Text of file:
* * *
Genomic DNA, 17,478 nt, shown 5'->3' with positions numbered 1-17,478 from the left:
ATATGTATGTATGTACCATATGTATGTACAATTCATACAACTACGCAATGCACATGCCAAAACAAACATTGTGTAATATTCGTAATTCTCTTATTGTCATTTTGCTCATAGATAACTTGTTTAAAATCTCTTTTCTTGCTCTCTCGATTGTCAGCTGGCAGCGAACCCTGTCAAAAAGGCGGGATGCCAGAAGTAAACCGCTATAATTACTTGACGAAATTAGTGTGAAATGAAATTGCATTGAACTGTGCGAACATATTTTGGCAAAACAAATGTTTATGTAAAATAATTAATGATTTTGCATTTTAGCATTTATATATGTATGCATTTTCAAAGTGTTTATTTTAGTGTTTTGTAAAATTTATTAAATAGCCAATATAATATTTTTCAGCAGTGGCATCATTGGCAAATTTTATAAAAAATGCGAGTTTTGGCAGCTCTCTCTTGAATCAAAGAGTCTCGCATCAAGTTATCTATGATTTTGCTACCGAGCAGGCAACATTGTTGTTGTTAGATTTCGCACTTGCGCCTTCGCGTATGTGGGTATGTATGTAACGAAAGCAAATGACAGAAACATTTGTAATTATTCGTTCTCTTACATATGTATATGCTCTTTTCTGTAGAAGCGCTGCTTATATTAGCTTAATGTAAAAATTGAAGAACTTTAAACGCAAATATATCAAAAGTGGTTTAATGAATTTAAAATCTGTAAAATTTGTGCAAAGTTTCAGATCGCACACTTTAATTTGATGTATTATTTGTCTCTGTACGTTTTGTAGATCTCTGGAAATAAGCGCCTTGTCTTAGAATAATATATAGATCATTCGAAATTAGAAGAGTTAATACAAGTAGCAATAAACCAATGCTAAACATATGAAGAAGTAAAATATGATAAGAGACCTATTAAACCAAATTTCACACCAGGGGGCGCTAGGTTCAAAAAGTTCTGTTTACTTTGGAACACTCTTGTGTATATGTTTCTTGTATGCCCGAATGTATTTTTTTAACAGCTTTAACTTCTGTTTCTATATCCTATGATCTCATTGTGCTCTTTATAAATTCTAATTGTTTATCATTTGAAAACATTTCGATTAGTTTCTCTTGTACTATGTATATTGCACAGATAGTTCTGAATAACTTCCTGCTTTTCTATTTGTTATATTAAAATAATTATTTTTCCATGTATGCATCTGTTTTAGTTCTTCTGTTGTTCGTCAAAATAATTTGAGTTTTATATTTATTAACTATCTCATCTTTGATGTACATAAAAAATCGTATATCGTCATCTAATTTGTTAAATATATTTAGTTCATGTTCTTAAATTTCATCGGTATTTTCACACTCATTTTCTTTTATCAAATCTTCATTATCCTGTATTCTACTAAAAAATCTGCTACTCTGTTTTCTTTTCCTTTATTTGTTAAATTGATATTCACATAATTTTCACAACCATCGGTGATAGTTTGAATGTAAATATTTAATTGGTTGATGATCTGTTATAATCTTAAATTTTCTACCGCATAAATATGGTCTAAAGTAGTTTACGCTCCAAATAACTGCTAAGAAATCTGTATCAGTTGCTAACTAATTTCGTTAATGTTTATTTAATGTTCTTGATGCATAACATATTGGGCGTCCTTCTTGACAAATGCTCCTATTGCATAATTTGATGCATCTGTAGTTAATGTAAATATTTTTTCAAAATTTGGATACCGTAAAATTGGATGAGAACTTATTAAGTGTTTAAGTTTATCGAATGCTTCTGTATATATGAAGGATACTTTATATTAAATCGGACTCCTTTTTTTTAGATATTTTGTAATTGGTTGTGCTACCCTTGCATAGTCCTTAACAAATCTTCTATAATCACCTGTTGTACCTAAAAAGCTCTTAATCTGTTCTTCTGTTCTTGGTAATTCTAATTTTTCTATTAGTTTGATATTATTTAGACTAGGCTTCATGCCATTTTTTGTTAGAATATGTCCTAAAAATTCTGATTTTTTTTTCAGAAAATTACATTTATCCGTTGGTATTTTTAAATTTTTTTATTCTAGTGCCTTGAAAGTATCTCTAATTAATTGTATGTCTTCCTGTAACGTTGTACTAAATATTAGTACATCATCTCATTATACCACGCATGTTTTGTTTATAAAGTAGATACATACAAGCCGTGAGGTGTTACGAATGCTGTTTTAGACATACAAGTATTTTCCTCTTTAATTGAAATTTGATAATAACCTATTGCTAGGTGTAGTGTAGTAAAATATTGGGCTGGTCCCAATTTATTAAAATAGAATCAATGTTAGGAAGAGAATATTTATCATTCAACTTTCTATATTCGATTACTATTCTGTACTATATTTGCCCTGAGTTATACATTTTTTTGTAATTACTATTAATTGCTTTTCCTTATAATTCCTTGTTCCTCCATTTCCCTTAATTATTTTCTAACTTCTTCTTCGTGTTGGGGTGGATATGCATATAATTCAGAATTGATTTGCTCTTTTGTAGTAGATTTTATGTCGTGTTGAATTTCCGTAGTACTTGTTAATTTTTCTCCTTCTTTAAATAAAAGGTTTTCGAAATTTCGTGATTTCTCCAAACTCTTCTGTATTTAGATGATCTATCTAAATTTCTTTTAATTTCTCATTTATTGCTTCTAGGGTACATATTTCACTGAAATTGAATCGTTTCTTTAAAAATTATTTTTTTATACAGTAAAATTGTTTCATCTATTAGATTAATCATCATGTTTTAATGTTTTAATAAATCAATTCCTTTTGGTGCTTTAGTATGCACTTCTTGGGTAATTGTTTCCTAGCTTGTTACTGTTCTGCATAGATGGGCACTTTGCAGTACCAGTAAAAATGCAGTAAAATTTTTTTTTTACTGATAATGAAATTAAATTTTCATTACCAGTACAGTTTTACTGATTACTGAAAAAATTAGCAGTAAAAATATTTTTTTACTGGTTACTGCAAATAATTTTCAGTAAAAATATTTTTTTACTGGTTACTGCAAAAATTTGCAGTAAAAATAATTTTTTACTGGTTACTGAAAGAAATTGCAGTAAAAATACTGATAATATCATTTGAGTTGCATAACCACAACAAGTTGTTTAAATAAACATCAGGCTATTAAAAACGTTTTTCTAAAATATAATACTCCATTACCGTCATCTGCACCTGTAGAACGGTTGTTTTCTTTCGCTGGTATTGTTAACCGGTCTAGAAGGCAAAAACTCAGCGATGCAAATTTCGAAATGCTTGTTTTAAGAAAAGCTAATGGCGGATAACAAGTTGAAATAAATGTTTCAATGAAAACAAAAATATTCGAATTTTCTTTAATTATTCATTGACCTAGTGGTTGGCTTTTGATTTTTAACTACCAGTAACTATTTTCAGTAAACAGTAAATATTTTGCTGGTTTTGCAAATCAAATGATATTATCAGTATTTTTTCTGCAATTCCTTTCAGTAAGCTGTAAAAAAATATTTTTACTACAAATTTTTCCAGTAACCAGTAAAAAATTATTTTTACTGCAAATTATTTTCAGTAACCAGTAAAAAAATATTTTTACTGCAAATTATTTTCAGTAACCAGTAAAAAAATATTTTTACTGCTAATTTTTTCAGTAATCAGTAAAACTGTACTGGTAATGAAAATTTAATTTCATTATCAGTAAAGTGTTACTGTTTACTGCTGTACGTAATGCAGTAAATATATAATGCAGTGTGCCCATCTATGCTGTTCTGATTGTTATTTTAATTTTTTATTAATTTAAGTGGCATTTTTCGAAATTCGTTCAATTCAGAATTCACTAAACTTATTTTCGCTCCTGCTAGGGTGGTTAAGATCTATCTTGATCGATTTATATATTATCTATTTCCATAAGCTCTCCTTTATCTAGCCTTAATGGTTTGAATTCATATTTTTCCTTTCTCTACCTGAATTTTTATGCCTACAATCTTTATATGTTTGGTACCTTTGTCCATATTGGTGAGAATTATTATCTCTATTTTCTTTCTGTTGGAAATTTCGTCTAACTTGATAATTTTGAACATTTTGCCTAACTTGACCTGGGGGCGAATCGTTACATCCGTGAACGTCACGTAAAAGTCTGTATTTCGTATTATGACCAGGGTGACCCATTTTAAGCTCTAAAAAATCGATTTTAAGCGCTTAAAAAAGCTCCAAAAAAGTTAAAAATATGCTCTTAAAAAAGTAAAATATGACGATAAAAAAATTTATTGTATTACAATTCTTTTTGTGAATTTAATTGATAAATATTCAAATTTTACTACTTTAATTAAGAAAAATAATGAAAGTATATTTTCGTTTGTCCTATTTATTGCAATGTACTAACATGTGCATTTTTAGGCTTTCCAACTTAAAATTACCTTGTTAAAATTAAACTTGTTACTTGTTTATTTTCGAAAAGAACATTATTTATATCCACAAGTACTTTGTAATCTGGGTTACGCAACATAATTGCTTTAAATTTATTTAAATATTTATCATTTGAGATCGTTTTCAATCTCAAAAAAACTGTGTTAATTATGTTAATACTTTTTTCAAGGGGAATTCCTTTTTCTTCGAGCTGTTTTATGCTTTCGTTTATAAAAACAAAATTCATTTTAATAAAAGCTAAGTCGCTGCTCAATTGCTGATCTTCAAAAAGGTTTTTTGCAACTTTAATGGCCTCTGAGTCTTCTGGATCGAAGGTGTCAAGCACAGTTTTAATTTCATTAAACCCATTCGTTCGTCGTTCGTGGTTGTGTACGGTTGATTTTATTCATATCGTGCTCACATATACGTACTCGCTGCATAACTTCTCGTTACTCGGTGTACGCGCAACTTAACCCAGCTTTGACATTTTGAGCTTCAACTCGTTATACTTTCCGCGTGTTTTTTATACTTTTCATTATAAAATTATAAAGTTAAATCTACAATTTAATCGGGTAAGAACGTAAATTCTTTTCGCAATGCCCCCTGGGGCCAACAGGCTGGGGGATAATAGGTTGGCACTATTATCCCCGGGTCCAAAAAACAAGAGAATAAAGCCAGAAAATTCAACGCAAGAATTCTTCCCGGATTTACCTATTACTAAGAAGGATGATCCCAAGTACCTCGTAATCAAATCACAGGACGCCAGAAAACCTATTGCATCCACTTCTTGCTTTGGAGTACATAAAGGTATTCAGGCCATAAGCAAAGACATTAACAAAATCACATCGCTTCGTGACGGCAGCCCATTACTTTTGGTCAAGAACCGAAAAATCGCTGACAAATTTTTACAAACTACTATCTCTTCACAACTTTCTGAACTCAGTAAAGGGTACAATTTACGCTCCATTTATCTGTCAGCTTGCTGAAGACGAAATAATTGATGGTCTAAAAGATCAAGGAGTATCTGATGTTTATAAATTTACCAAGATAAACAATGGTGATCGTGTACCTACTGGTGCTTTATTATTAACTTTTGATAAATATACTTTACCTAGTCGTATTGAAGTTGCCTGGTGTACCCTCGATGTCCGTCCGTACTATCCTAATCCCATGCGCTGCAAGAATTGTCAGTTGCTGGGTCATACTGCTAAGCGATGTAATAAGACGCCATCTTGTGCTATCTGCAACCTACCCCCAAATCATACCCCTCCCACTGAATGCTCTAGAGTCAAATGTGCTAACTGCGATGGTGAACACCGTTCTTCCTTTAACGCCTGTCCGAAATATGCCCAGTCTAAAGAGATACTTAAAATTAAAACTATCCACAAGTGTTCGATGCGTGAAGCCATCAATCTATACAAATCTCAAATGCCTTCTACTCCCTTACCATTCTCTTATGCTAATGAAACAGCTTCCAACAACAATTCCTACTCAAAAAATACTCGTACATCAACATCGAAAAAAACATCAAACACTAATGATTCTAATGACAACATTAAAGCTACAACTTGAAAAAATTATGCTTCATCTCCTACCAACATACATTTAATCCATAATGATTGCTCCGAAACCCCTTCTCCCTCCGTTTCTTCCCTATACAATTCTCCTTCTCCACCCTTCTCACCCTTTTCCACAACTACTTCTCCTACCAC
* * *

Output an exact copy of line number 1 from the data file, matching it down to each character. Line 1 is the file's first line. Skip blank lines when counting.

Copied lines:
Genomic DNA, 17,478 nt, shown 5'->3' with positions numbered 1-17,478 from the left: